About bloody time but don't forget that Ofcom wants all the major providers to stop listing line rental separately for those of us that do take a data service. I'm not sure if that's a good thing or not..
Some elderly have home monitoring or fall alarms and that requires a landline.
Avoid Freeola - they don't even support 1471.
Why would they? The service is marketed to support a broadband service, not calls. Can't see any problem with that. I can see anywhere on their site which makes me think they would allow 1471. They do allow caller ID though, so you could still see who called, including the last call, just like 1471.
Im sure that this will be helpful for the few people who have Phone only land lines... However what I want ofcom to turn their attention to is compulsory bundled services...
I need broadband (£26 p/m) so we have to have a BT phone line.
The BT Phone line has rental (£18 p/m)
If it stopped there then I'd be happy, BUT..
BT insist that if we have a phone line we also have to have a call package at £14 p/m.. We dont even have a phone connected to the line.
So every year I go through the motions of phoning BT, threatening to leave and they eventually apply a discount equal to the price of the call package to my bill for 12 months as long as I sign up for another 12 month contract.
I have to wonder how many others are just paying it and not realising?
Also while I'm at it... BT seriously £14 a month for evening and weekend calls? My O2 sim costs me £13 a month and has unlimited any time any network minutes... so your call package is not offering anything close to value for money.
I only started looking at the costs when I realised that we were only using one service (Broadband) and were paying close to £60 a month because of the bundled services. We are unfortunately stuck with BT though.
Another thing that I started to notice on the bill was an additional charge of £1 per month FOR NOT USING THE PHONE. When I asked they advised me to just make one call a month! What a ridiculous system!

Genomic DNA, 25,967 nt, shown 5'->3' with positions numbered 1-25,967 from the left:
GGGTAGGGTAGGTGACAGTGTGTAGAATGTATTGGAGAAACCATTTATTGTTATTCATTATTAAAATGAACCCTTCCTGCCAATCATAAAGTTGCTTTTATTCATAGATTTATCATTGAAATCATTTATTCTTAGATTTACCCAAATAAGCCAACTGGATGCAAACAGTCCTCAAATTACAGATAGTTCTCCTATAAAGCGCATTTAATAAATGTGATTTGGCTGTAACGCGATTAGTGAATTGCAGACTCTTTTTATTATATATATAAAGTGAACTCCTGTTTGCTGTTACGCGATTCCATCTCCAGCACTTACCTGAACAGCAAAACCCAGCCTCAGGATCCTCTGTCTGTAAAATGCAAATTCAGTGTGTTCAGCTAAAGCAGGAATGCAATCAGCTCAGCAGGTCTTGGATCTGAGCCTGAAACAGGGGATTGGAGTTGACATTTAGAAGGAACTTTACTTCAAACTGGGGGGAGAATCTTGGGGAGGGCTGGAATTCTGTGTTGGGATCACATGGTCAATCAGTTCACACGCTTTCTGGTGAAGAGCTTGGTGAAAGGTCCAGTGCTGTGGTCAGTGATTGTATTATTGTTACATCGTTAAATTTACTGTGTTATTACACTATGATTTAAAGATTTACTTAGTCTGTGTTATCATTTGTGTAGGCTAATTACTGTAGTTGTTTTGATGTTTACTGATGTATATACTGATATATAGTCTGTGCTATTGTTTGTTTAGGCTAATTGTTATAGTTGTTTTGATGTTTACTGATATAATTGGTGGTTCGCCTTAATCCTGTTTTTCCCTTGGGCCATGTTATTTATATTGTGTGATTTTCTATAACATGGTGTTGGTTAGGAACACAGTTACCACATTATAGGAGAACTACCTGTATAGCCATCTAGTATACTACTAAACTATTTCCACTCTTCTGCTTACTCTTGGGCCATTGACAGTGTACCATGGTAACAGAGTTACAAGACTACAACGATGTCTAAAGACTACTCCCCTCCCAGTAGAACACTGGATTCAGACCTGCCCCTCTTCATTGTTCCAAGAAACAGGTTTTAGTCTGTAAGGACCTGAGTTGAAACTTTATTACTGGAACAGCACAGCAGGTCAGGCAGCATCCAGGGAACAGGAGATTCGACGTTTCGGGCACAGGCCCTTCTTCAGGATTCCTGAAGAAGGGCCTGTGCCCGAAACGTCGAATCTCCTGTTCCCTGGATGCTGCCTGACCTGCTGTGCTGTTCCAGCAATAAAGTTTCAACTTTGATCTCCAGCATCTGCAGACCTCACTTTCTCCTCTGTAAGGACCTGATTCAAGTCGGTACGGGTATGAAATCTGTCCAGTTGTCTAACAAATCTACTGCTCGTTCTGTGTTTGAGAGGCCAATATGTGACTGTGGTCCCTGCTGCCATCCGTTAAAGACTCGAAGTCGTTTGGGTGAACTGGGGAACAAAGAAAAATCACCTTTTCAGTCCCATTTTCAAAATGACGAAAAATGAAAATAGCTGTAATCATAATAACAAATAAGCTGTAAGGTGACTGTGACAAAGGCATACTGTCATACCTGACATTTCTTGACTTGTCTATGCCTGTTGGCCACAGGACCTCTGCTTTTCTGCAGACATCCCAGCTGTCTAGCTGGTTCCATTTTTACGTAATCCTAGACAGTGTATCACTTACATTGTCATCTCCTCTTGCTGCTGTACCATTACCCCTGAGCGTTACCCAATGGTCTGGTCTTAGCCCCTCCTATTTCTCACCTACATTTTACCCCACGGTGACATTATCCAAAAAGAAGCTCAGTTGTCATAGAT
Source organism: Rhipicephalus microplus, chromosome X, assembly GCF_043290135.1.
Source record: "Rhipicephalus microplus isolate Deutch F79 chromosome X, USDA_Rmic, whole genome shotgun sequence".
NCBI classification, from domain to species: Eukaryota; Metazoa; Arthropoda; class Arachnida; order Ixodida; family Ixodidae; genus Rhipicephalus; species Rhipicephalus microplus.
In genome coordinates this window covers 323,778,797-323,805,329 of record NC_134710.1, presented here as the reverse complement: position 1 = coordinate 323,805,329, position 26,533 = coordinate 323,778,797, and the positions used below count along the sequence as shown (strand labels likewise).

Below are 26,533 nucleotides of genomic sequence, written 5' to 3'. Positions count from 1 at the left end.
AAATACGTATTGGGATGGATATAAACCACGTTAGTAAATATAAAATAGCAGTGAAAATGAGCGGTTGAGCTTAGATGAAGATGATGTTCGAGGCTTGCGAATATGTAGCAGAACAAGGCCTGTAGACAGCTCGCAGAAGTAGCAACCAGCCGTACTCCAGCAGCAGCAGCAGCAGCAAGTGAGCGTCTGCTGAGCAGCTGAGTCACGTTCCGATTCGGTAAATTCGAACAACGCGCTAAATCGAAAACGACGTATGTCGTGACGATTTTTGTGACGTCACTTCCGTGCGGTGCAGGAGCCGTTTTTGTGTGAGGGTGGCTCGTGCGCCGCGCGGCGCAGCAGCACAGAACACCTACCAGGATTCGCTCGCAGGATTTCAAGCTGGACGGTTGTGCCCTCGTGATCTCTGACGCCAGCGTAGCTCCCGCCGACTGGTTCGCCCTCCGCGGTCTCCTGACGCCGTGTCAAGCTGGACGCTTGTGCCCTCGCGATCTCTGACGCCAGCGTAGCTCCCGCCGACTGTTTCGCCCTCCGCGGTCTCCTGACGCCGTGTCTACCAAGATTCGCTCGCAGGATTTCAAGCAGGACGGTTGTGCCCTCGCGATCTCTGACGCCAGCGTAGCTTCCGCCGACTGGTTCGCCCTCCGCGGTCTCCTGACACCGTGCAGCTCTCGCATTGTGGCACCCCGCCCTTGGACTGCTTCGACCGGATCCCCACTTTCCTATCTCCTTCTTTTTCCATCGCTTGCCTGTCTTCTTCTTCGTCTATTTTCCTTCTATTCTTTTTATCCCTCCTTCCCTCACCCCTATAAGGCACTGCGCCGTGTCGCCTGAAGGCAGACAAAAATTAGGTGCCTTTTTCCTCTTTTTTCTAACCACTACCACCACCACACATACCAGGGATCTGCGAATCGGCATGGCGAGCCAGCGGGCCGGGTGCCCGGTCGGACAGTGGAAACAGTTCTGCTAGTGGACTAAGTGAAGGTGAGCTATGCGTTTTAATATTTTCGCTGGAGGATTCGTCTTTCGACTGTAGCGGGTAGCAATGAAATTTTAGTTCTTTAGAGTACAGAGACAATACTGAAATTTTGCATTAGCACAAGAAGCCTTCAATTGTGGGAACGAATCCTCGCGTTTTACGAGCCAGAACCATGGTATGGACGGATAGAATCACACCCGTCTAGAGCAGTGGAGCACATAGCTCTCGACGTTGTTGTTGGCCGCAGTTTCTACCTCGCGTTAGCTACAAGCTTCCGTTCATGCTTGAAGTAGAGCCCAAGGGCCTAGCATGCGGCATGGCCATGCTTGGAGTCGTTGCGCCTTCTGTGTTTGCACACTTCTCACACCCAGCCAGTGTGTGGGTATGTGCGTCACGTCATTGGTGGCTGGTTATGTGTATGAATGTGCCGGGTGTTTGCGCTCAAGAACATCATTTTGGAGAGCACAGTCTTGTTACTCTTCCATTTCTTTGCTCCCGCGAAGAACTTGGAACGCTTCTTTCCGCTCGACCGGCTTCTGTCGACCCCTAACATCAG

"what I want ofcom to turn their attention to is compulsory bundled services..."
Which in a more honest world would be described as abuse of BT's significant market power.
"[BT's] call package is not offering anything close to value for money."
It's value for money for BT though, because (a) it's basically money for nothing for BT (b) it makes a fortune for BT on out-of-bundle calls (c) it makes it less and less feasible for an alternate calls provider to survive ie to make money. All of which suits BT fine.
"We are unfortunately stuck with BT though."
You may be stuck with BT Openreach or even BTwholesale, but in the absence of diktats from employers etc paying your phone and/or broadband bills, even in an Openreach-only area, you should be able to choose retailers other than BT - not just Sky or TalkTalk using their own kit, but also less well-known "boutique" voice and broadband providers from AAISP to Zen (and others in between) who operate over wires from BT and others, and provide services different from what BT offer. Which is of course irritating to BT. See "abuse of significant market power" above, and repeat until competitors are non-existent.
"What a ridiculous system!"
Can't argue with that. I believe in the bigger picture it's called "regulatory capture":
Rather surprisingly the Wikipedia article mentions none of Oftel, Ofcon, or BT, so here's something with a UK focus albeit not specifically telecoms, from Professor Ross Anderson of Cambridge University Computing Dept
"Strategically, why is British regulators so cosy with the industries they regulate, and what can be done about that? My starting point is that the appointment of regulators should no longer be in the gift of ministers. I propose that regulatory appointments be moved from the Cabinet Office to an independent commission, like the Judicial Appointments Commission, but with a statutory duty to hire the people most likely to challenge groupthink and keep the regulator effective. That is a political matter – a matter for all of us."